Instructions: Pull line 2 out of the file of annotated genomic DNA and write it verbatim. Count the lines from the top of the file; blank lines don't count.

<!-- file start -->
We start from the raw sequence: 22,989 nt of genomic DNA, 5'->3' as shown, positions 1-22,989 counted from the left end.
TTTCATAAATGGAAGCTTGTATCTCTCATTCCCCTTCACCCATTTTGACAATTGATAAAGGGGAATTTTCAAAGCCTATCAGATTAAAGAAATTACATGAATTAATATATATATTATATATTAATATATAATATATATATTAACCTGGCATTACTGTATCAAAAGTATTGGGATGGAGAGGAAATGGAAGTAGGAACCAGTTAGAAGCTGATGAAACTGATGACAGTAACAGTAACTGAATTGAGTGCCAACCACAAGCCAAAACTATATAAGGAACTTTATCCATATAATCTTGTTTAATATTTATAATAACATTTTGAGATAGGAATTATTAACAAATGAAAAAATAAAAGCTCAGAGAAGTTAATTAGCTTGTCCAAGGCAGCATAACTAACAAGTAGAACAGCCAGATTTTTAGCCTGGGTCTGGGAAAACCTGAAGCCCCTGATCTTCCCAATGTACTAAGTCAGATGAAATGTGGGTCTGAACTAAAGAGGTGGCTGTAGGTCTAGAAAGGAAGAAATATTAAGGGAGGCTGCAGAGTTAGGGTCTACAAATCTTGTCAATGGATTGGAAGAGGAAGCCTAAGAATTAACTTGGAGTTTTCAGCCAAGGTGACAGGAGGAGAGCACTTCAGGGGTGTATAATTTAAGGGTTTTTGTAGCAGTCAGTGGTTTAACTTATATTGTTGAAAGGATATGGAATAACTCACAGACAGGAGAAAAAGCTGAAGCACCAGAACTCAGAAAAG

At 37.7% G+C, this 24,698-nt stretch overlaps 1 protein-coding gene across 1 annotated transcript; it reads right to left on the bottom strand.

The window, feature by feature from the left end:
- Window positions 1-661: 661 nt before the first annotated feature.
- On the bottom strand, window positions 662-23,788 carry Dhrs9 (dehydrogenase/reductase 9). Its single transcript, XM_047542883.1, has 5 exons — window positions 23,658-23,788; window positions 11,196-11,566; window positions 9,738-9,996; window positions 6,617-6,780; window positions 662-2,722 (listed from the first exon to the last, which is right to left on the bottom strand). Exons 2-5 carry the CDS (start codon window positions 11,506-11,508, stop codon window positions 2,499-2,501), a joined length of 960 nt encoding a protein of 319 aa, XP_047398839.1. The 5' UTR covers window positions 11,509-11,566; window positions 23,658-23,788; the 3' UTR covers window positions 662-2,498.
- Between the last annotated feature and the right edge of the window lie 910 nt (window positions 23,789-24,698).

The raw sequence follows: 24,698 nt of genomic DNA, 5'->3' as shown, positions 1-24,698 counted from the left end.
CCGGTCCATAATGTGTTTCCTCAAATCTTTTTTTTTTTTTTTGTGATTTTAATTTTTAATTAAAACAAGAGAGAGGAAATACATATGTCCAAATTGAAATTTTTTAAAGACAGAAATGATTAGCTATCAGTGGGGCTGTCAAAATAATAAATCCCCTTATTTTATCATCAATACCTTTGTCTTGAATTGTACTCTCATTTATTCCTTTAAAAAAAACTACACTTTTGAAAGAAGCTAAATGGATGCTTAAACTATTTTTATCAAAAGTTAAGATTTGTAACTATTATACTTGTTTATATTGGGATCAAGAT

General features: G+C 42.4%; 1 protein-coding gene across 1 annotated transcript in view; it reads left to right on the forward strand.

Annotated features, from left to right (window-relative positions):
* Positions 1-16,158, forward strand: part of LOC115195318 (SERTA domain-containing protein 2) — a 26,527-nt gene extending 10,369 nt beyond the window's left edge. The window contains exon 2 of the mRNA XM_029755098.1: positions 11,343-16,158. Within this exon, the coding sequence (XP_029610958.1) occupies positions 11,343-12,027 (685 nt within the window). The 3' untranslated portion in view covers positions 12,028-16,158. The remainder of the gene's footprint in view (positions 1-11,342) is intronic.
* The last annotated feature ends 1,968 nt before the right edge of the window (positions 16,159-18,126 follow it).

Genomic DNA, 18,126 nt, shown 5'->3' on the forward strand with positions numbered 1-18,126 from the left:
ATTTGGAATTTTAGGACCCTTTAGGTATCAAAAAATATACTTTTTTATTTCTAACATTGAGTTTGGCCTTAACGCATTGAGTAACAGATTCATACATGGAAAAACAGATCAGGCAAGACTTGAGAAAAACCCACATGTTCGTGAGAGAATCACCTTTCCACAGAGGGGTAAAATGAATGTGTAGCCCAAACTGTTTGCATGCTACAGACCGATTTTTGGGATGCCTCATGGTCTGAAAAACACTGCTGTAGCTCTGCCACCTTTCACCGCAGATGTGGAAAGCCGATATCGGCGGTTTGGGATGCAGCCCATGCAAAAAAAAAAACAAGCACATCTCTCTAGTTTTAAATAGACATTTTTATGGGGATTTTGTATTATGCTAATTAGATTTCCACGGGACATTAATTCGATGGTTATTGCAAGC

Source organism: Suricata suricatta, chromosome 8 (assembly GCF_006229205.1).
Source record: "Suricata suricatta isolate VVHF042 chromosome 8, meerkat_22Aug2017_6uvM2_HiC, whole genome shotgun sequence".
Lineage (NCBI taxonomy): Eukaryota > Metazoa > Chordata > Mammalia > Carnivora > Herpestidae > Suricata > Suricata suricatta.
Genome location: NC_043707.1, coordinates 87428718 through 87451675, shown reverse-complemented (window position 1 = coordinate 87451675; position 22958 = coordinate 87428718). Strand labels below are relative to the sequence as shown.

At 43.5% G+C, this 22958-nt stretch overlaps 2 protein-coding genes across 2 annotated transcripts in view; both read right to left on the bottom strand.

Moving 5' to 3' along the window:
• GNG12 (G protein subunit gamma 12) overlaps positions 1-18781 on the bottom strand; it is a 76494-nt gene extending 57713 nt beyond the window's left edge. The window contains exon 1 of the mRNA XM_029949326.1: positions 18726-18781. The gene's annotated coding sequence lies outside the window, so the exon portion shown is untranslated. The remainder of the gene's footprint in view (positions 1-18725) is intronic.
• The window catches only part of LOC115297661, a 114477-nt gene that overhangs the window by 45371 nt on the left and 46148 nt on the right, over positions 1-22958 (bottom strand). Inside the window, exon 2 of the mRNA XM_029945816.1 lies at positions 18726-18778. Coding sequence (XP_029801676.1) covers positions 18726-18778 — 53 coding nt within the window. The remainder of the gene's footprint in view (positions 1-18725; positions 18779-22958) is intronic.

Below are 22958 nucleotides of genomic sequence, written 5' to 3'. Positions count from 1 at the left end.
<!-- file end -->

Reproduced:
TTTCATAAATGGAAGCTTGTATCTCTCATTCCCCTTCACCCATTTTGACAATTGATAAAGGGGAATTTTCAAAGCCTATCAGATTAAAGAAATTACATGAATTAATATATATATTATATATTAATATATAATATATATATTAACCTGGCATTACTGTATCAAAAGTATTGGGATGGAGAGGAAATGGAAGTAGGAACCAGTTAGAAGCTGATGAAACTGATGACAGTAACAGTAACTGAATTGAGTGCCAACCACAAGCCAAAACTATATAAGGAACTTTATCCATATAATCTTGTTTAATATTTATAATAACATTTTGAGATAGGAATTATTAACAAATGAAAAAATAAAAGCTCAGAGAAGTTAATTAGCTTGTCCAAGGCAGCATAACTAACAAGTAGAACAGCCAGATTTTTAGCCTGGGTCTGGGAAAACCTGAAGCCCCTGATCTTCCCAATGTACTAAGTCAGATGAAATGTGGGTCTGAACTAAAGAGGTGGCTGTAGGTCTAGAAAGGAAGAAATATTAAGGGAGGCTGCAGAGTTAGGGTCTACAAATCTTGTCAATGGATTGGAAGAGGAAGCCTAAGAATTAACTTGGAGTTTTCAGCCAAGGTGACAGGAGGAGAGCACTTCAGGGGTGTATAATTTAAGGGTTTTTGTAGCAGTCAGTGGTTTAACTTATATTGTTGAAAGGATATGGAATAACTCACAGACAGGAGAAAAAGCTGAAGCACCAGAACTCAGAAAAG